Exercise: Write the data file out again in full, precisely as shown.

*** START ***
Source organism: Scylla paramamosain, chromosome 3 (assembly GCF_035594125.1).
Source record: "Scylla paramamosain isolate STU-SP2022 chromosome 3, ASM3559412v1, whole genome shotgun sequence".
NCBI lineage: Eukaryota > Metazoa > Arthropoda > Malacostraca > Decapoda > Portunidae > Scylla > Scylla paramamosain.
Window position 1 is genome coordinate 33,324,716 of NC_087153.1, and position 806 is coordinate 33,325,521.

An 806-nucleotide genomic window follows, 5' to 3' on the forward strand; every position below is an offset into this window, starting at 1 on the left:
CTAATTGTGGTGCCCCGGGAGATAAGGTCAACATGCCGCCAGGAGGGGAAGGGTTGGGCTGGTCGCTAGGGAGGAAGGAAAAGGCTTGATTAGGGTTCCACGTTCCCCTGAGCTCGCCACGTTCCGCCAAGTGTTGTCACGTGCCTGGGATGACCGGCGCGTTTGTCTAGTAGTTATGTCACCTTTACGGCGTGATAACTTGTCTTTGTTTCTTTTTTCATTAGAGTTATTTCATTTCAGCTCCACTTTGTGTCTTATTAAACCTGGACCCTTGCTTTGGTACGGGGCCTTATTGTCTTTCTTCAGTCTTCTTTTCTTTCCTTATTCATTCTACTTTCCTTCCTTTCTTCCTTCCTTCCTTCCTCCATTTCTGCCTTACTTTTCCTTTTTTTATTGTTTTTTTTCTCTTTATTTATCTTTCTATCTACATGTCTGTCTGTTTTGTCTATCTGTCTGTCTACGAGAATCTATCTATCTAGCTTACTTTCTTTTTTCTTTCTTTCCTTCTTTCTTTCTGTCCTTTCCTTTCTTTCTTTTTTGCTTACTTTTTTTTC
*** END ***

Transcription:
Source organism: Scylla paramamosain, chromosome 3 (assembly GCF_035594125.1).
Source record: "Scylla paramamosain isolate STU-SP2022 chromosome 3, ASM3559412v1, whole genome shotgun sequence".
NCBI lineage: Eukaryota > Metazoa > Arthropoda > Malacostraca > Decapoda > Portunidae > Scylla > Scylla paramamosain.
Window position 1 is genome coordinate 33,324,716 of NC_087153.1, and position 806 is coordinate 33,325,521.

An 806-nucleotide genomic window follows, 5' to 3' on the forward strand; every position below is an offset into this window, starting at 1 on the left:
CTAATTGTGGTGCCCCGGGAGATAAGGTCAACATGCCGCCAGGAGGGGAAGGGTTGGGCTGGTCGCTAGGGAGGAAGGAAAAGGCTTGATTAGGGTTCCACGTTCCCCTGAGCTCGCCACGTTCCGCCAAGTGTTGTCACGTGCCTGGGATGACCGGCGCGTTTGTCTAGTAGTTATGTCACCTTTACGGCGTGATAACTTGTCTTTGTTTCTTTTTTCATTAGAGTTATTTCATTTCAGCTCCACTTTGTGTCTTATTAAACCTGGACCCTTGCTTTGGTACGGGGCCTTATTGTCTTTCTTCAGTCTTCTTTTCTTTCCTTATTCATTCTACTTTCCTTCCTTTCTTCCTTCCTTCCTTCCTCCATTTCTGCCTTACTTTTCCTTTTTTTATTGTTTTTTTTCTCTTTATTTATCTTTCTATCTACATGTCTGTCTGTTTTGTCTATCTGTCTGTCTACGAGAATCTATCTATCTAGCTTACTTTCTTTTTTCTTTCTTTCCTTCTTTCTTTCTGTCCTTTCCTTTCTTTCTTTTTTGCTTACTTTTTTTTC